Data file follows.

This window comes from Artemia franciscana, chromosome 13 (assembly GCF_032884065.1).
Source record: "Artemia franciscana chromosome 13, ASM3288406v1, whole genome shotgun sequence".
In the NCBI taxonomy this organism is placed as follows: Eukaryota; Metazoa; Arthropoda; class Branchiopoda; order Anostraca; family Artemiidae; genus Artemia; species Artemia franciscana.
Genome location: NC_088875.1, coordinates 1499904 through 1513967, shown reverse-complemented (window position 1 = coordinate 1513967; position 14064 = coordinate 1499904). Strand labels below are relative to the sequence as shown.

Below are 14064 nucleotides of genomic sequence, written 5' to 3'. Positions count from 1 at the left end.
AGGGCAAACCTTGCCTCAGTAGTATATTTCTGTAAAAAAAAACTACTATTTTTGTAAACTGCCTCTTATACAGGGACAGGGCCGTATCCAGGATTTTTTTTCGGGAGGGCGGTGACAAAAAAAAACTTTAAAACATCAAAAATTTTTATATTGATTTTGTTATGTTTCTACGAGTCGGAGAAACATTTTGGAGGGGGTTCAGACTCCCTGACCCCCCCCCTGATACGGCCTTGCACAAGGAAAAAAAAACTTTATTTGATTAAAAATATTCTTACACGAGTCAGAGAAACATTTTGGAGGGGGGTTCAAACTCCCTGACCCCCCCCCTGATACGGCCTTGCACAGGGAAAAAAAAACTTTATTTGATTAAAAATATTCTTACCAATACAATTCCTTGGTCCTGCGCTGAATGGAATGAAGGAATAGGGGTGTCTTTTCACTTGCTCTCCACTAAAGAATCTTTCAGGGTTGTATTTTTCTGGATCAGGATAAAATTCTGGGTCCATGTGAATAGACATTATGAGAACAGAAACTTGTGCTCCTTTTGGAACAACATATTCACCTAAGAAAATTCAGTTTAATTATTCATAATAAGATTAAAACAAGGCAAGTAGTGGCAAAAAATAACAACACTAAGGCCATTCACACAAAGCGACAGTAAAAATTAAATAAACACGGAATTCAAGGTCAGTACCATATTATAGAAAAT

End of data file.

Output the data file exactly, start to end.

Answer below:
This window comes from Artemia franciscana, chromosome 13 (assembly GCF_032884065.1).
Source record: "Artemia franciscana chromosome 13, ASM3288406v1, whole genome shotgun sequence".
In the NCBI taxonomy this organism is placed as follows: Eukaryota; Metazoa; Arthropoda; class Branchiopoda; order Anostraca; family Artemiidae; genus Artemia; species Artemia franciscana.
Genome location: NC_088875.1, coordinates 1499904 through 1513967, shown reverse-complemented (window position 1 = coordinate 1513967; position 14064 = coordinate 1499904). Strand labels below are relative to the sequence as shown.

Below are 14064 nucleotides of genomic sequence, written 5' to 3'. Positions count from 1 at the left end.
AGGGCAAACCTTGCCTCAGTAGTATATTTCTGTAAAAAAAAACTACTATTTTTGTAAACTGCCTCTTATACAGGGACAGGGCCGTATCCAGGATTTTTTTTCGGGAGGGCGGTGACAAAAAAAAACTTTAAAACATCAAAAATTTTTATATTGATTTTGTTATGTTTCTACGAGTCGGAGAAACATTTTGGAGGGGGTTCAGACTCCCTGACCCCCCCCCTGATACGGCCTTGCACAAGGAAAAAAAAACTTTATTTGATTAAAAATATTCTTACACGAGTCAGAGAAACATTTTGGAGGGGGGTTCAAACTCCCTGACCCCCCCCCTGATACGGCCTTGCACAGGGAAAAAAAAACTTTATTTGATTAAAAATATTCTTACCAATACAATTCCTTGGTCCTGCGCTGAATGGAATGAAGGAATAGGGGTGTCTTTTCACTTGCTCTCCACTAAAGAATCTTTCAGGGTTGTATTTTTCTGGATCAGGATAAAATTCTGGGTCCATGTGAATAGACATTATGAGAACAGAAACTTGTGCTCCTTTTGGAACAACATATTCACCTAAGAAAATTCAGTTTAATTATTCATAATAAGATTAAAACAAGGCAAGTAGTGGCAAAAAATAACAACACTAAGGCCATTCACACAAAGCGACAGTAAAAATTAAATAAACACGGAATTCAAGGTCAGTACCATATTATAGAAAAT